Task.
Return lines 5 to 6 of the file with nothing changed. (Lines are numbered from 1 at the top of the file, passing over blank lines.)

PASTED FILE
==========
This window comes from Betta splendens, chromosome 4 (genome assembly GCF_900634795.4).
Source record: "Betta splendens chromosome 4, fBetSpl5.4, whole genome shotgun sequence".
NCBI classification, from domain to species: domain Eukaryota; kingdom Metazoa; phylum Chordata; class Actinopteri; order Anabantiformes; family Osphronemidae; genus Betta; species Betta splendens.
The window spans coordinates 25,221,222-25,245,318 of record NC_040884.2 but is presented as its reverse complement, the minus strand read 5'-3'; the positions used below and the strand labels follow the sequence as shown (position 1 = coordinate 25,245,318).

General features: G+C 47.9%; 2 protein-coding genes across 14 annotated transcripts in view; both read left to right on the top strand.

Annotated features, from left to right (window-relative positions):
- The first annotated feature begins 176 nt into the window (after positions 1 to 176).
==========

General features: G+C 47.9%; 2 protein-coding genes across 14 annotated transcripts in view; both read left to right on the top strand.

Annotated features, from left to right (window-relative positions):